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Cranbrook Institute of Science Director’s Office Records

 Collection
Identifier: 1990-31

Collection Scope

SERIES I: Trustees/Board of Governors (1930-2000) is possibly the best place to get the overall picture of the historical development and continuing functioning of the Cranbrook Institute of Science. This series contains a full run of the Annual Reports and Quarterly Meeting Minutes of the CIS Board of Governors. The Board of Governor’s committee activity is documented, with the heaviest concentration of records being in the 1960s-1980s. The formation and early years of CIS are described in the History section of this series. The CIS Board of Governors early involvement in the formation of the Detroit Science Center can be found in this series.

SERIES II: Operations (1930-1996) documents the administrative end of CIS life, encompassing personnel, budget/finance, admissions, building maintenance, and security. Fundraisers and annual events like the Maple Sugar Festival are documented in the Community Relations subseries. Properties that were owned or donated to CIS, including the Beresford farm and the Ward property at Orchard Lake (site of the Cranbrook Nature Sanctuary) can be found in the Properties subseries.

SERIES III: Exhibits (1940-1998) documents the temporary, permanent, and traveling exhibits. This should not be considered an exhaustive list of exhibits, however, as the majority of exhibits in this series are from the 1970s-1990s. For a more complete picture of the range of exhibits over the years, the user should consult the Annual Reports located in the Trustees/Board of Governors series.

SERIES IV: Education (1933-1997) documents CIS’ emphasis on educational programming. Within this series, the user can find class brochures from 1933-1996, field trips, summer camps, educational programming collaboration with area schools and universities, and the funding sources for these programs. Users are also encouraged to consult the Annual Reports located in the Trustees/Board of Governors series for additional information on CIS educational programming.

SERIES V: Research (1930-1994) documents research conducted by CIS directors, staff members, and visiting scholars. The material is primarily in the format of compiled data and subsequent reports. Involvement in inland lakes and Great Lakes research is documented, as is the research holdings in the CIS Library. Drainage and vegetation studies of Kingswood Lake (called Cranbrook Lake during some studies) are in this series, as are manuscripts and published works of directors and staff members. A large section of algae drawings by Stanley Cain can be found. These pencil drawings were intended for publication and are a good example of how scientific research from that era was conducted.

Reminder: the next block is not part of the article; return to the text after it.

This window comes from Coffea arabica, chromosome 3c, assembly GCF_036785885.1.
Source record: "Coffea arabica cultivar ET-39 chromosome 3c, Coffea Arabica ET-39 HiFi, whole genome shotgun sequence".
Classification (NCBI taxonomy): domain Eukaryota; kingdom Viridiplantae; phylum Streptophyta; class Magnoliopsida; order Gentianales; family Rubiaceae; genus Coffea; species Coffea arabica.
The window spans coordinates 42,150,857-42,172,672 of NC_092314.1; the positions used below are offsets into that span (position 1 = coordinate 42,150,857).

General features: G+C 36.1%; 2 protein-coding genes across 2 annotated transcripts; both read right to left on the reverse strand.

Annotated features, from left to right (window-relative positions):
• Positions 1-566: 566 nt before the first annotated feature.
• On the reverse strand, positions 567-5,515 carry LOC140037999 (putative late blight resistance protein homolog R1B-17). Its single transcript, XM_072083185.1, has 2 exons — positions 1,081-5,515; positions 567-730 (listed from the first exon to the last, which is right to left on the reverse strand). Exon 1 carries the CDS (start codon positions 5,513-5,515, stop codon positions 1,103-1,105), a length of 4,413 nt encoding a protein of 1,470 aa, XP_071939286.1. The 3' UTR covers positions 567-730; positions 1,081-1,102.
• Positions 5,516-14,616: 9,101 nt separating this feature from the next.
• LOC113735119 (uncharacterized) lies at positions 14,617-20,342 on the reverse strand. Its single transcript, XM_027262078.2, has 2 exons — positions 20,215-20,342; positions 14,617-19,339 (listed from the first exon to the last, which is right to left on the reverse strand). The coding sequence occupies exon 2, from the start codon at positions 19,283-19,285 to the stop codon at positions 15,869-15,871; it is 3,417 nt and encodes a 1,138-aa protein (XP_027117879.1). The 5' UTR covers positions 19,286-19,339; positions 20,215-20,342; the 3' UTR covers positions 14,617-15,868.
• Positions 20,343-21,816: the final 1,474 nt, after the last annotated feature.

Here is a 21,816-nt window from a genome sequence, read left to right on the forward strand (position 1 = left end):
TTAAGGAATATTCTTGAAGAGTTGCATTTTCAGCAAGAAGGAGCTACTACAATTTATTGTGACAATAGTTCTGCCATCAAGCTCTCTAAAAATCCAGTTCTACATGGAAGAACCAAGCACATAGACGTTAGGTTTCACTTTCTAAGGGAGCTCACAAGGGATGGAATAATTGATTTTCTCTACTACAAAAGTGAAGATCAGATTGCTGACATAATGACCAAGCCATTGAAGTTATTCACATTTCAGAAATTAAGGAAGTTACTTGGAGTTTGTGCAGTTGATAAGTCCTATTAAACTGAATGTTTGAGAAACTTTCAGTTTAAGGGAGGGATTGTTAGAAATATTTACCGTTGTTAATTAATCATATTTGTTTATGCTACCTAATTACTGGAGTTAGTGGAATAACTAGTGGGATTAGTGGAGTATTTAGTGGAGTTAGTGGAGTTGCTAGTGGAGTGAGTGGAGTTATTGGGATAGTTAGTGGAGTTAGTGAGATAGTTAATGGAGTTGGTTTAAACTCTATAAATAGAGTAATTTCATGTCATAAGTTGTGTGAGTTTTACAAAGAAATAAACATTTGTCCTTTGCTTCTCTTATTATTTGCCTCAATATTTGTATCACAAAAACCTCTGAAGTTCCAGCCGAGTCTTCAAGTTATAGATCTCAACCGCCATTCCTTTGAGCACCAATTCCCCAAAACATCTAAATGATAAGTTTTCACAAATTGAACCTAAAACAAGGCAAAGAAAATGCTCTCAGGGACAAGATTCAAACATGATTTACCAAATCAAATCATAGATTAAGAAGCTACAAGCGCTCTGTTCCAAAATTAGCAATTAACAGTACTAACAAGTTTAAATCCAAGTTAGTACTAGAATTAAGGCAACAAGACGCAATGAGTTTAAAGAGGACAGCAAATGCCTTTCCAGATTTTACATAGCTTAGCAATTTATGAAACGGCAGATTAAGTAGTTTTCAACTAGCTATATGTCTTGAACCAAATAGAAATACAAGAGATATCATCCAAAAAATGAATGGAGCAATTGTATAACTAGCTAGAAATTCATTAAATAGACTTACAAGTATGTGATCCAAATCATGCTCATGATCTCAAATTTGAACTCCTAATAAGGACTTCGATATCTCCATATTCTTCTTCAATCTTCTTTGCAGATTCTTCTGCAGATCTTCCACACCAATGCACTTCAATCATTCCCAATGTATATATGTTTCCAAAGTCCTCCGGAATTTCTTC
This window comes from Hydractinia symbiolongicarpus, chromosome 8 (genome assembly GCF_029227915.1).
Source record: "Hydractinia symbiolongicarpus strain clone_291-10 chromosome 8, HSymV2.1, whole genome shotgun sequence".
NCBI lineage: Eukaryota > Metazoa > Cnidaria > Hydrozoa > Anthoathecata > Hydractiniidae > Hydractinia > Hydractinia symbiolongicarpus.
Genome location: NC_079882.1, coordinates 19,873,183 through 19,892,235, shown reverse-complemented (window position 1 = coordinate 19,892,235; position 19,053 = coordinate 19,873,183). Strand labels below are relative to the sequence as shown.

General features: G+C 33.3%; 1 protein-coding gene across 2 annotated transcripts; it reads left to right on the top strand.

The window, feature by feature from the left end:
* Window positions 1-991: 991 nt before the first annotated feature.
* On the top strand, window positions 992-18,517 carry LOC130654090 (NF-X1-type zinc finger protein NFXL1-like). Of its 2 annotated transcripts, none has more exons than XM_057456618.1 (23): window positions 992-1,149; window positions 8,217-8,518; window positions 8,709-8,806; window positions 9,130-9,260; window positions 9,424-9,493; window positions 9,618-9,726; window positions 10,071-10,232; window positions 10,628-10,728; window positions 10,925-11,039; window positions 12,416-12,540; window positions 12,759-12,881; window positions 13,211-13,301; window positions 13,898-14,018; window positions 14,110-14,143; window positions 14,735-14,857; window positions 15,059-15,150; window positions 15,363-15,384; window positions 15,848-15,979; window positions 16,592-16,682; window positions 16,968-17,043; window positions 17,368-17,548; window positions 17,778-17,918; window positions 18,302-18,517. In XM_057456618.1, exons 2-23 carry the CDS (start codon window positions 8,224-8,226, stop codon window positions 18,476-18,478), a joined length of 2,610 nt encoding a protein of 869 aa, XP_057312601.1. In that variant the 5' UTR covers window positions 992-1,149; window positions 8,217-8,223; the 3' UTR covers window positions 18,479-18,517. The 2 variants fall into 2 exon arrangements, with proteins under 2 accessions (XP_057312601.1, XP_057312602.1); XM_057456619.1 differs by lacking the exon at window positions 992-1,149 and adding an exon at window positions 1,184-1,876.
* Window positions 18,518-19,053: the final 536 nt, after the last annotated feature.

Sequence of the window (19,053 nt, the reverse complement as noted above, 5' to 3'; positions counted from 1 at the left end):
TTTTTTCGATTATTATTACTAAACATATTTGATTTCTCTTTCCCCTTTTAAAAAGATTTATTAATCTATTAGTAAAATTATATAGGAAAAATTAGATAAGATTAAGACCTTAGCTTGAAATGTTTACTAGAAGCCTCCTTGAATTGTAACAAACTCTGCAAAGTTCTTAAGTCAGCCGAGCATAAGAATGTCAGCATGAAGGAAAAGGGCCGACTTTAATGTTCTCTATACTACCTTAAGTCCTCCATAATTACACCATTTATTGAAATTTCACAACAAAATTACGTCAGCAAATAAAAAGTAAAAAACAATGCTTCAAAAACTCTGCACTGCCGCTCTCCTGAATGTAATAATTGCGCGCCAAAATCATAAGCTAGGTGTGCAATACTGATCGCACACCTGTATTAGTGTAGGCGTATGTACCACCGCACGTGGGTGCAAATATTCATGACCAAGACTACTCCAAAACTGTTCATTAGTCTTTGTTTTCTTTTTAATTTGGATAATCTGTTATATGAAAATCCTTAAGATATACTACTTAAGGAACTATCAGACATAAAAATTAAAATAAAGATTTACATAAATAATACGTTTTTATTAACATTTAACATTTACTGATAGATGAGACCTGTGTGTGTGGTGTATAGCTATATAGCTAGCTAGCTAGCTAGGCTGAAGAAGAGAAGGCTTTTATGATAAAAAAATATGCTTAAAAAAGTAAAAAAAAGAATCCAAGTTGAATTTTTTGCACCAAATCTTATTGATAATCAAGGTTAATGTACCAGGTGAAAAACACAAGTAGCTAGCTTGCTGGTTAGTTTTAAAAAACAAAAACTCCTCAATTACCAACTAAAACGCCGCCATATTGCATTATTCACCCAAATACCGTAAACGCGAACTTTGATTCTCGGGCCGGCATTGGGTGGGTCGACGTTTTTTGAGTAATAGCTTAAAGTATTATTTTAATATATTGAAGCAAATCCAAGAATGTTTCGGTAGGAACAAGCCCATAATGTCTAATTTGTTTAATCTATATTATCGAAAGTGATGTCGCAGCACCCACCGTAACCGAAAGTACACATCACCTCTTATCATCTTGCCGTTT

SERIES VI: Renovation and Expansion (1945-1995) documents several building expansions and improvements that have taken place. Materials in this series describe the preparation and planning that accompanied these improvements. Most of the materials in this series cover the major expansion project that spanned the 1980s-1990s. Additional documentation of the building of Edison House, the Woodward entrance, and the Arrival Feature can also be found within the series. See the Oversized Materials series for additional renovation and expansion information.

SERIES VII: Correspondence (1930-1991) spans the 1920s through the 1990s, pre-CIS through present day. Important correspondents in this series include: all CIS Directors, George G. Booth, Henry S. Booth, Robert McMath, Henry Hulbert, Gustavus Pope, members of the Beresford family, Stanley Cain, Lee Dice, Cecil Billington, and Arthur Wittliff. Materials are arranged alphabetically and chronologically. The relationship between CIS and the other Cranbrook institutions can be found in this series.

SERIES VIII: Oversized Materials (1984) contains a facility program report compiled by Hellmuth, Obata & Kassabaum (HOK) in preparation for the 1980s-1990s CIS expansion project.

CIS Directors in Chronological Order

1930-1934
Victor Cahalane
1934-1935
Lee Dice (acting)
1935-1967
Robert Hatt
1967-1972
Warren Wittry
1972-1973
Robert Bowen (acting)
1973-1980
Robert Bowen
1981-1982
Kathleen Roth (acting)
1982-1986
Dennis Wint
1986-1987
Kathleen Roth (acting)
1987-1991
Robert West
1992-1993
Ellen Jacobowitz (acting)
1993-1998
Daniel Appleman
1998-1999
Elaine Heumann Gurian (acting)
1999-2002
Talbert Spence

Dates

  • 1920 - 1990

Creator

Access

Access to the collection is unrestricted, with the exception of restricted material, Box 19.

Use

Permission to use collection materials must be requested in writing.

History

Cranbrook Institute of Science is a nationally recognized natural history and science museum primarily serving Michigan and the Great Lakes region. It seeks to interest and educate people of all ages about nature, science and humankind through its exhibits, education, collection, research, and public programs. The Institute is a division of Cranbrook Educational Community.

The Institute of Science began, as do all Cranbrook institutions, with the vision and generosity of George Gough Booth. In 1926, when Cranbrook School was nearing completion, a plan developed to have astronomy as part of the school curriculum, and to mount a telescope in the school’s tower, now part of Hoey Hall. Following much experimentation, this tower was found to be an unfit observatory, as moist air rising in the tower caused condensation and, in the winter, ice-formation. Plans for the astronomy curriculum were put on hold and the lenses were placed in storage. During this period, Mr. and Mrs. George Booth were traveling in the West, where they purchased a collection of 277 mineral specimens for Cranbrook School from a dealer, Pohndorf’s, of Denver, Colorado. This was soon to be followed by the purchase of a substantial mineral collection from Levi P. Rowland of Detroit, also for use in the planned Cranbrook School museum. These two purchases formed what would become one of the first and most important collections of the soon-to-be-created Cranbrook Institute of Science.